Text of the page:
The Centralia police officer who fatally shot a 48-year-old, knife-wielding man after a confrontation early Thursday morning near Mellen Street in Centralia has been identified as Phil Weismiller, a five-year officer and former Army captain, according to the Centralia Police Department.
Centralia Police Chief Bob Berg said Weismiller was the second officer to arrive at the scene. He shot the man who police say was armed with a knife and refused to drop it when ordered to do so.
The victim was identified Friday as Joseph R. Wharton of Westport. Police said he had arrests and criminal convictions in Washington, Oregon, Arizona and New Mexico.
Weismiller is a 34-year-old Centralia police officer who has worked for the department for one year and seven months, Berg said. Prior to his employment at Centralia, he worked at the Kelso Police Department for three years and nine months.
Weismiller also worked previously as a captain in the U.S. Army in Afghanistan, Berg said.
In accordance with department policy regarding officer-involved shootings, Berg said that Weismiller has been placed on paid administrative leave until the investigation is concluded.
Weismiller has already given a statement to initial investigators and will be available for follow-up interviews by investigators from the Region 3 Critical Incident Investigation Team, which is an inter-county team consisting of detectives from the sheriff’s offices of Thurston, Lewis, Pacific, Grays Harbor and Mason counties, according to a press release from the Centralia Police Department. The team has extensive experience in conducting such investigations in the five-county area.
The officer who initially contacted Wharton, Tracy Murphy, has not been placed on administrative leave as he was not directly involved in the fatal shooting, Berg said.
While the details of the moments leading up to the fatal confrontation remain under investigation, Centralia police issued a press release explaining the events that led up to the shooting:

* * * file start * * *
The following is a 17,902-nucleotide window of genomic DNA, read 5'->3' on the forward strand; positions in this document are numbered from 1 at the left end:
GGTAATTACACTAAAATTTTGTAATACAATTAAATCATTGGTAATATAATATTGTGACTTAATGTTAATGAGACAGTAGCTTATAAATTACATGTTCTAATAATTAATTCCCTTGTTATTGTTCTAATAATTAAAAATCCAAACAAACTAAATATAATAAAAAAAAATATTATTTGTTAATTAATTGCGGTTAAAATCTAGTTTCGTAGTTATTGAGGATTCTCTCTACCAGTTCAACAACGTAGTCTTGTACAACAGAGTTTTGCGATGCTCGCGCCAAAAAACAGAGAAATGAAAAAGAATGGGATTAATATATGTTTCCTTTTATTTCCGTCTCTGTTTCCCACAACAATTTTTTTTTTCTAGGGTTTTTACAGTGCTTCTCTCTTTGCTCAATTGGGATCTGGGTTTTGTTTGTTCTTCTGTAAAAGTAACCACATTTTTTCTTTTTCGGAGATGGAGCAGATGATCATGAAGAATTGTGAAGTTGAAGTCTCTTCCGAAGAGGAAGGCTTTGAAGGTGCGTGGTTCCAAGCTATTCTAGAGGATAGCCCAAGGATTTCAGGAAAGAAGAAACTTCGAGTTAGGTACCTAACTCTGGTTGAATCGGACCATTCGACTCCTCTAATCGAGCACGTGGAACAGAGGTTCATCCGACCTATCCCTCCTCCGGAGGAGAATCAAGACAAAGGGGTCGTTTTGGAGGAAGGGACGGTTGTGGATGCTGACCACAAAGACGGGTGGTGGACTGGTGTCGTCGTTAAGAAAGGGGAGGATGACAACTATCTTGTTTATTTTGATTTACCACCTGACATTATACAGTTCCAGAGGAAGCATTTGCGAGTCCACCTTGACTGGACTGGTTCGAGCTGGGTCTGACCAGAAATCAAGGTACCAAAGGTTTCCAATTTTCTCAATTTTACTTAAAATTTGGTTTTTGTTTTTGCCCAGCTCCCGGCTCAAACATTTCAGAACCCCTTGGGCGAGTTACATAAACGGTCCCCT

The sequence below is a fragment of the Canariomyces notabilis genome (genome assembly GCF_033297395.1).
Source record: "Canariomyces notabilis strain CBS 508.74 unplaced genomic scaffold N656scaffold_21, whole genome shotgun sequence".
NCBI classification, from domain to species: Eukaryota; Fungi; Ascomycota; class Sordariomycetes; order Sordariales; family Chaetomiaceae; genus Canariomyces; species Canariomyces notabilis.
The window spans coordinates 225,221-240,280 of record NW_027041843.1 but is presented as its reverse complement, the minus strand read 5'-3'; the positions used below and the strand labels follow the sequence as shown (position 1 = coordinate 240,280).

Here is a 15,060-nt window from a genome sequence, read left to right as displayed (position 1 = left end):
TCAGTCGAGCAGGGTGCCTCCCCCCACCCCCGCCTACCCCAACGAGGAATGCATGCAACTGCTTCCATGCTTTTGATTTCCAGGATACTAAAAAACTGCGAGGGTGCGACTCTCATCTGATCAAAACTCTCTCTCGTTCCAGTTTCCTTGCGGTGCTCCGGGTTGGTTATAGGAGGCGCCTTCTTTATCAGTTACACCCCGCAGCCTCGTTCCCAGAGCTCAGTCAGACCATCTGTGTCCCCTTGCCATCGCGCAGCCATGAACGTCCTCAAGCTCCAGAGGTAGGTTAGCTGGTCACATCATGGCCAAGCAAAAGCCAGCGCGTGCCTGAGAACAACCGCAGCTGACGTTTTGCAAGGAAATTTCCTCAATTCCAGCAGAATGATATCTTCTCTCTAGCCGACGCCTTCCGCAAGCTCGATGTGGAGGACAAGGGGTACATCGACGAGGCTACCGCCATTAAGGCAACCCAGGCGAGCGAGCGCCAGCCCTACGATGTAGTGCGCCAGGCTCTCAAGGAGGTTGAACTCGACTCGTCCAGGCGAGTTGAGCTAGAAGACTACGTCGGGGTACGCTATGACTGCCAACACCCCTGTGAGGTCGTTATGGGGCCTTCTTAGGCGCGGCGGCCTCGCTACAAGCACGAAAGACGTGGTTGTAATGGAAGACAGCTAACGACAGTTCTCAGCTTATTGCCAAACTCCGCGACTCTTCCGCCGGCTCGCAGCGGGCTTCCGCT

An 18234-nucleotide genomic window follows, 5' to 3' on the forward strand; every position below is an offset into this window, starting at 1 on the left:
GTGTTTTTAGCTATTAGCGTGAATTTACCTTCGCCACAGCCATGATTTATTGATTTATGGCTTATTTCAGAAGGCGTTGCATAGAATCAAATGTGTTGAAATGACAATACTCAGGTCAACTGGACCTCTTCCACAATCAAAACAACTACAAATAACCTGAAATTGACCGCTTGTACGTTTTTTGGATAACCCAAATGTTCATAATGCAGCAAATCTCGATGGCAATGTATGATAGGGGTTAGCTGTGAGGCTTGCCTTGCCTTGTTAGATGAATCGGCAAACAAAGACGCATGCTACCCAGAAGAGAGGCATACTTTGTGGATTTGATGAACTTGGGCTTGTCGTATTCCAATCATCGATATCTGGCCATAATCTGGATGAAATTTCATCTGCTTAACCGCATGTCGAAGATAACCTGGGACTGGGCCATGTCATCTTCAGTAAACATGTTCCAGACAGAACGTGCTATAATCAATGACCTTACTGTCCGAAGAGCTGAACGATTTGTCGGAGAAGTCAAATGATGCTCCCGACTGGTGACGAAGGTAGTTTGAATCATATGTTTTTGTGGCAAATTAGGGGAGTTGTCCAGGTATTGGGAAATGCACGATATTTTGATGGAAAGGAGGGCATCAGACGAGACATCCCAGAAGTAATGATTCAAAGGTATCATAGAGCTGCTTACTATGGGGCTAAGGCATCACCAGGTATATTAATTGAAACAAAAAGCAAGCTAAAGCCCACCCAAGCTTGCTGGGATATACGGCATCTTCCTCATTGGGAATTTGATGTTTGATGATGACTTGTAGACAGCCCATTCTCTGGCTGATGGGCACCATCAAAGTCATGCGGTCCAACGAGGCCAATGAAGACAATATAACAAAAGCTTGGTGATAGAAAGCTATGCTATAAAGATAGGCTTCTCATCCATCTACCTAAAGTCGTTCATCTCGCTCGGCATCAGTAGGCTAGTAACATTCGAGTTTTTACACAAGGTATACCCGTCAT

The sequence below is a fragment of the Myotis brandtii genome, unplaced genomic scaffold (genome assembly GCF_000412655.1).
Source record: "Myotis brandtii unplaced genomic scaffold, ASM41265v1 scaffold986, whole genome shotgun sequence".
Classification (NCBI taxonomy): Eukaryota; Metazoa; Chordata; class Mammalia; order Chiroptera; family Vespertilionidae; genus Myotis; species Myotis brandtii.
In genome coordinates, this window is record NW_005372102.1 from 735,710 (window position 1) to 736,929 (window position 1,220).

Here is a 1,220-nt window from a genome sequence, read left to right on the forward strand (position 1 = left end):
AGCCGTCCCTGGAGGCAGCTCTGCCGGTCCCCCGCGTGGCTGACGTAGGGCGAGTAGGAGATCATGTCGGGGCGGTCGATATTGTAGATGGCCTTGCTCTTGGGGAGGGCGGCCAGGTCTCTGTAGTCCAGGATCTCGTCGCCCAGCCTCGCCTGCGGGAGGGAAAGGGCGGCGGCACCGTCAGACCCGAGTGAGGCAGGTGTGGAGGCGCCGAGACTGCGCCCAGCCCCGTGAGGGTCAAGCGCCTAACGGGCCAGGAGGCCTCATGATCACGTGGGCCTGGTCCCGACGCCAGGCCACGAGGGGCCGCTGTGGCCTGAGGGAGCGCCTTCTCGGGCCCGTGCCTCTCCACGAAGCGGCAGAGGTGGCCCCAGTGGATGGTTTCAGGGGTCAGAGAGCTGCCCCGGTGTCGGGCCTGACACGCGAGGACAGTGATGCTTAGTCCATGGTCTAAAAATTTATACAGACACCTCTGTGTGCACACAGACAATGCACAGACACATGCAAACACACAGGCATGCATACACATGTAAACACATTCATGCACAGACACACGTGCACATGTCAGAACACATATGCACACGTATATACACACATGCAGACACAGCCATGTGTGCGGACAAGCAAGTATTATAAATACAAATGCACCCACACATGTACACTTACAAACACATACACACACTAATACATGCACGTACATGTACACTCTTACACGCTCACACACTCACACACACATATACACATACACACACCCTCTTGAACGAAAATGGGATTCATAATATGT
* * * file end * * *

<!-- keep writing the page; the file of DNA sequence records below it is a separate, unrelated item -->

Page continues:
The shooting occurred at about 2:20 a.m. after Murphy, a 17-year veteran of the department, saw a man behind Fiddlers Coffee on the 1200 block of Mellen Street, according to Centralia police. Because Wharton was behind a closed business in the early morning, the officer thought it was suspicious and attempted to contact Wharton.
When Murphy tried to talk to Wharton, however, he ignored the officer and began walking away across the street toward an abandoned building, according to a press release from the police department.
The officer, who was in his patrol car, followed Wharton across Mellen Street and into a parking lot near an abandoned building. Toward the back of the parking lot, Murphy again tried to contact Wharton, who then turned and displayed a knife to the officer.
Murphy ordered Wharton to drop the knife, but Wharton refused and then told the officer he also had a gun. Wharton then started running away.
At that point, Weismiller arrived and started to pursue Wharton on foot while Murphy, still in his car, drove around the block to the intersection of Marsh Street and Elm Street in an attempt to intercept the fleeing man.
Weismiller caught up to Wharton on the east side of a house at 1215 Elm Street where Wharton attempted to climb over a fence.
Wharton, still armed with the knife, then turned toward the officer. Weismiller told him repeatedly to drop the knife before fatally shooting him, according to the release.
While the chief said initially that the Centralia Police Department would handle the investigation, he said late Thursday morning that while they handled the preliminary part of it, such as taking statements and securing the crime scene, the incident will be investigated by the regional, multi-agency investigative team. Their findings will then be passed onto the prosecutor’s office for review.
Region 3 Critical Incident Investigation Team arrived on scene of the fatal shooting at about 10 a.m. Thursday.
When the investigation is complete, which may take a few weeks, the lead detective will present the findings to the Lewis County prosecutor and chief of police, according to Berg. It is then up to the prosecutor to determine whether or not the officer will face criminal charges.
Once the investigation is over and the prosecutor makes a charging decision, an internal board will review the incident, in accordance with department policy, Berg said.
“While the investigation is preliminary at this time, my initial assessment is that the officer acted properly and in policy,” Berg said Thursday morning a few hours after the shooting. “Having said that, it is premature to comment on the outcome on an investigation that has just begun.”